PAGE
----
Apple issues an urgent security update as the Pegasus spyware exploit is found targeting iPhones without any user interaction.
Apple has issued an urgent security update to fix a zero-click vulnerability that was being used to deliver NSO Group’s Pegasus spyware to iPhones.
The vulnerability, which was discovered by Citizen Lab, is known as BLASTPASS. It allows attackers to compromise iPhones running the latest version of iOS (16.6) without any interaction from the victim.
The exploit involves PassKit attachments containing malicious images sent from an attacker’s iMessage account to the victim. When the victim opens the attachment, the malicious code is executed and the device is infected with Pegasus spyware.
Pegasus is a powerful spyware that can be used to track a victim’s location, record their calls and messages, and even access their camera and microphone. It has been used by governments to target journalists, activists, and political opponents.
Apple has released a security update that fixes the BLASTPASS vulnerability. The update is available for all iPhones running iOS 16.6 and later.
In a blog post, Citizen Lab also urged users to enable Lockdown Mode, a new feature that provides additional security protections for users who may be at risk of targeted attacks. Lockdown Mode disables a number of features on the iPhone, including iMessage attachments, wired connections, and Face ID authentication with unknown devices.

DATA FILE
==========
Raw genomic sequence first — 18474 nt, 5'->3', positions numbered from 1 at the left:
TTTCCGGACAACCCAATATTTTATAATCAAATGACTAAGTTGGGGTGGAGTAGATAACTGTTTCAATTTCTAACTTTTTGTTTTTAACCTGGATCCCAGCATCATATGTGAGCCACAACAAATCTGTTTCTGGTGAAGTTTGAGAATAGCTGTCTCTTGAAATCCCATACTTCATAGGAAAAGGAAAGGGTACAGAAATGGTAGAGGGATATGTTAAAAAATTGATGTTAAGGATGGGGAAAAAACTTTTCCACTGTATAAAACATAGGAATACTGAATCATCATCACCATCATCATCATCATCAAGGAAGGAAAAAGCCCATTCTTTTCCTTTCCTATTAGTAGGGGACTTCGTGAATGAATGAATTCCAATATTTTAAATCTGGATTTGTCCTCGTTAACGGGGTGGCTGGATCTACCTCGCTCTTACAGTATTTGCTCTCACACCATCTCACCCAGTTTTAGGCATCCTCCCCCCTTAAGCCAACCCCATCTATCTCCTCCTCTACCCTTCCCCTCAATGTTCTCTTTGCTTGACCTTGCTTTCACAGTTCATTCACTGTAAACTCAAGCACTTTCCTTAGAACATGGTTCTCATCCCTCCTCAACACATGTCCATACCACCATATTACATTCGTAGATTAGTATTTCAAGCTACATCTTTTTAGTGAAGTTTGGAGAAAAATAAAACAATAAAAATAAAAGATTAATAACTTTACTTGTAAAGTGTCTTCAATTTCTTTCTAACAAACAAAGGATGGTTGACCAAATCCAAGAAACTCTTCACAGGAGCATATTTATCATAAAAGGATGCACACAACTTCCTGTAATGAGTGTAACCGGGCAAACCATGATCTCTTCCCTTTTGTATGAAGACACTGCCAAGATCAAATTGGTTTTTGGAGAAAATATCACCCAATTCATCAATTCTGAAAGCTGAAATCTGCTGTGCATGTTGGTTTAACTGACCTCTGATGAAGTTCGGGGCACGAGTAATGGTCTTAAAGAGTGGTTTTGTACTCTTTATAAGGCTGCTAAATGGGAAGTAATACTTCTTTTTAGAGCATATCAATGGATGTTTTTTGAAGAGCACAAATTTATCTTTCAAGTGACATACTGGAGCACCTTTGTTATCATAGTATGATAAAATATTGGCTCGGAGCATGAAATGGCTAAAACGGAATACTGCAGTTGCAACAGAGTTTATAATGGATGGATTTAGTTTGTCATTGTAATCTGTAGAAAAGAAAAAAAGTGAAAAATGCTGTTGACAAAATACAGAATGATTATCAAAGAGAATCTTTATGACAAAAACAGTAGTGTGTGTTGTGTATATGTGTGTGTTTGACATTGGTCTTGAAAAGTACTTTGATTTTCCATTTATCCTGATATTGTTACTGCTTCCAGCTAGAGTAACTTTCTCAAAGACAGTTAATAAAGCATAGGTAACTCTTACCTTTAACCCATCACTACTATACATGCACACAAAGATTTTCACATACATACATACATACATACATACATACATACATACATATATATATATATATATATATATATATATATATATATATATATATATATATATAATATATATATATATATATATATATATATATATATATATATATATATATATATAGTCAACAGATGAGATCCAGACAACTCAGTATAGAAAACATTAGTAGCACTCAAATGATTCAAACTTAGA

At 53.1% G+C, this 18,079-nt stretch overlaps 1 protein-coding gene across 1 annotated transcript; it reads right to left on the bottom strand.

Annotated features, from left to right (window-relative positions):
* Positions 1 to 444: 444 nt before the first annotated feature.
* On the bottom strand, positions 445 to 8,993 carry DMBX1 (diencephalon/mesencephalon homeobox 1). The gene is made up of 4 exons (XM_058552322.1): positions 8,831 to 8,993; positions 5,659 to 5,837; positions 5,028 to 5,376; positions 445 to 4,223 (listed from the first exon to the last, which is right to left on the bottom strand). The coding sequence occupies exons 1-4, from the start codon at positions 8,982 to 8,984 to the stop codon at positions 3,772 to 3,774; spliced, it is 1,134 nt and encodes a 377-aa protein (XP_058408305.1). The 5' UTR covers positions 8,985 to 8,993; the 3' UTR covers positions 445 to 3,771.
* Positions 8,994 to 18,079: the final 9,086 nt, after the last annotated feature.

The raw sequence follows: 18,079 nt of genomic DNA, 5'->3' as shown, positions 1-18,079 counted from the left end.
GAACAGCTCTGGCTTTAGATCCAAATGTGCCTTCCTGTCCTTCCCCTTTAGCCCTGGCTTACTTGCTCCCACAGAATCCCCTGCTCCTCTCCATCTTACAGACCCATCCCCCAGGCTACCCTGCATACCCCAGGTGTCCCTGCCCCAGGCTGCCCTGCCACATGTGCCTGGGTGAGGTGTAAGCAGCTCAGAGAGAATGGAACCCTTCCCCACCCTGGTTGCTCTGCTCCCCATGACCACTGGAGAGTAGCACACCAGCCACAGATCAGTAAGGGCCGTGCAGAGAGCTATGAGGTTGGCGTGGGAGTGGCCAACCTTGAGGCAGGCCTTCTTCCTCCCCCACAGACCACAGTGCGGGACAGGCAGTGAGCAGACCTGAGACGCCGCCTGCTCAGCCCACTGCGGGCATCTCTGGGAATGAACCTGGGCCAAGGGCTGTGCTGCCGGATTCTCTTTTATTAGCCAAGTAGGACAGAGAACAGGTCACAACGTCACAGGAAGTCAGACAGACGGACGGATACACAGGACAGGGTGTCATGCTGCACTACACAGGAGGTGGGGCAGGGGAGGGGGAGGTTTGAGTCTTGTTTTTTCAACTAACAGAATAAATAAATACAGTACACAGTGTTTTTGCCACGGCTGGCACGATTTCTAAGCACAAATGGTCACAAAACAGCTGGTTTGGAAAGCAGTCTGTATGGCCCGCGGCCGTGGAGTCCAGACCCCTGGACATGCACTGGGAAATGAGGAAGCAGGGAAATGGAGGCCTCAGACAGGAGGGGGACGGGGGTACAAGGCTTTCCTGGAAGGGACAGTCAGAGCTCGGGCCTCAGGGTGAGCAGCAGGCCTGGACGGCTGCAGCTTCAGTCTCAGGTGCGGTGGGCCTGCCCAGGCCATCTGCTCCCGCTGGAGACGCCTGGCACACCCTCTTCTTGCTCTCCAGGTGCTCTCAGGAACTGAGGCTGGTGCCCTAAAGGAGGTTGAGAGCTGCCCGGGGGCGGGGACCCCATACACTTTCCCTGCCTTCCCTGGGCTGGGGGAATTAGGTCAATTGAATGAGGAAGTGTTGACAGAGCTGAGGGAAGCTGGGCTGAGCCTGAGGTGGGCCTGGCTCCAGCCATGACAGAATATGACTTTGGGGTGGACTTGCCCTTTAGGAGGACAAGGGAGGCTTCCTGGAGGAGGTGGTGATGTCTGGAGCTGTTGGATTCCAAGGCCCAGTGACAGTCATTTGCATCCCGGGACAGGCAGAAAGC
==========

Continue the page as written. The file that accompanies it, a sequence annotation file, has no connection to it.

The BLASTPASS vulnerability is a serious security issue, but Apple’s quick response and patch cycle should help to protect users. The discovery of the vulnerability also highlights the importance of supporting civil society organizations, which often play a vital role in identifying and exposing these types of threats.
Here are some additional tips for protecting your iPhone from malware and other cyberattacks:
- Keep your software up to date.
- Only download apps from trusted sources.
- Use a strong password and enable two-factor authentication.
- Be careful about what links you click on and what files you open.
- Be suspicious of any emails or messages that ask for personal information.
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